Before you sell your property, one of the most important things you can do is to make sure that all of your legal paperwork in order and up to date. A lot of focus is often put on ensuring that the property is in good condition and is well presented, but having your property’s paperwork ‘ready to go’ will make any sale run smoother, and will give it the best chance of completing without any issues.
You’ll also endear yourself to your solicitor and estate agent!
Here’s how to get your paperwork in order and give it a ‘spring clean’ (very apt now we’re in April!)…
Locate and review your property’s deeds
In order to sell your home, you will need to prove that you own it by producing your property’s title documents, otherwise known as the deeds. If you cannot find them your solicitor can carry out a Land Registry search for you.
If the property is not registered at Land Registry, and the deeds cannot be located, a solicitor can take statements and apply to Land Registry to create a registered title on the basis of those statements.
Once you have located your property’s deeds, it’s crucial to check that all the details are correct, such as names and address and that the boundaries shown on the plan are right. Things to check out include:
– that the boundaries are marked up correctly
– that rights for any private drainage or water supply are noted
– that any rights of way used are noted
If you need to update or correct your deeds, check with a solicitor first so they can advise on what is legally required. Once you are sure everything is in order, an application can be made to the Land Registry to make necessary changes.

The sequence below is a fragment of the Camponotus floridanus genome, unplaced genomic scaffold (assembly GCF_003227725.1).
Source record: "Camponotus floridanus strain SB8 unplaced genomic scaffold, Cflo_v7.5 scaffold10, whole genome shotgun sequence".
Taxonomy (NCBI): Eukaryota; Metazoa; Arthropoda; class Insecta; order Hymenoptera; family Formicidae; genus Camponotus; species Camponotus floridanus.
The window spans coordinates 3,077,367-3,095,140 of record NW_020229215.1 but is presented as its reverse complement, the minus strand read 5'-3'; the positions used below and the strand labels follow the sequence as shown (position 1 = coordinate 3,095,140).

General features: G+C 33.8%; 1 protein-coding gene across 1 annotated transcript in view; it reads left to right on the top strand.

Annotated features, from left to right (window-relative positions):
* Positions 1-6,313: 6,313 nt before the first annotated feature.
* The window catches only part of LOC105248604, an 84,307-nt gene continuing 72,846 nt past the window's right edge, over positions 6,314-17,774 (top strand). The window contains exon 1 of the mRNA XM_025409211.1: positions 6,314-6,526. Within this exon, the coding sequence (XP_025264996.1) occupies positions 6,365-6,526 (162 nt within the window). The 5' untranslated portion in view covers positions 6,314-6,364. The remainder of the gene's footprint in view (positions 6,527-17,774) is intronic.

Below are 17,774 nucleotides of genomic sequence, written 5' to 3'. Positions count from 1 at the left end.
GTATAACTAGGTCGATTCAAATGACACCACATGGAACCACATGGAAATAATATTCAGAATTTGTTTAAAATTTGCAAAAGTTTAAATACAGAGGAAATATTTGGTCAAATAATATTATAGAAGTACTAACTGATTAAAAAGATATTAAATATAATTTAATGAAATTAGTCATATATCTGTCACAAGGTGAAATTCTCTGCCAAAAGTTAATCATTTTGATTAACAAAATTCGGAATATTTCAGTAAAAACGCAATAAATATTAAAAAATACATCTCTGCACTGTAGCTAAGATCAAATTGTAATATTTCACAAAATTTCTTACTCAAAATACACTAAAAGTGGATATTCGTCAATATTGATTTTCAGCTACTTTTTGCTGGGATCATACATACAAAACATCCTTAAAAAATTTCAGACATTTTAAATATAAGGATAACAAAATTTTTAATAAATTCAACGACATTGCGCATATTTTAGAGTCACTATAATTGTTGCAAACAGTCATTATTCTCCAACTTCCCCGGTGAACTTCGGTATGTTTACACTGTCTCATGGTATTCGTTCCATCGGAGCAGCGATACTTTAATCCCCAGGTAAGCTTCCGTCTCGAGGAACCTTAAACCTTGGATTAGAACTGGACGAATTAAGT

Alteration and Building Works papers
Depending how long you have lived at your property, there’s a good chance that you may have made some changes. When you sell a property, you will be asked to produce all related legal paperwork, including relevant permissions and documentation from the local planning authority, for any extension, loft conversion or significant structural work.
If you own a flat, consent from the freeholder is usually needed, as well as the usual planning approvals.
Even relatively minor changes, such as new windows, electrical installations or a new gas cooker, may also need accompanying permissions and paperwork. If you did not get these at the time, now is the opportunity to do so.
Home maintenance records
Electrical test certificates are necessary at all residential properties every five to 10 years, and boilers should be serviced every 12 months, with relevant paperwork kept safe. Alternative heating systems, such as oil or solar panels, will also require the related legal paperwork and relevant maintenance records.
If your property has a septic tank, you should keep all service and emptying records and receipts, together with any required environmental permits and other permissions for its installation and discharge.
For any of the above, your property solicitor will be able to advise what is required for your property sale, and to help to ensure that you are in the best position to get moving and sell as quickly as possible.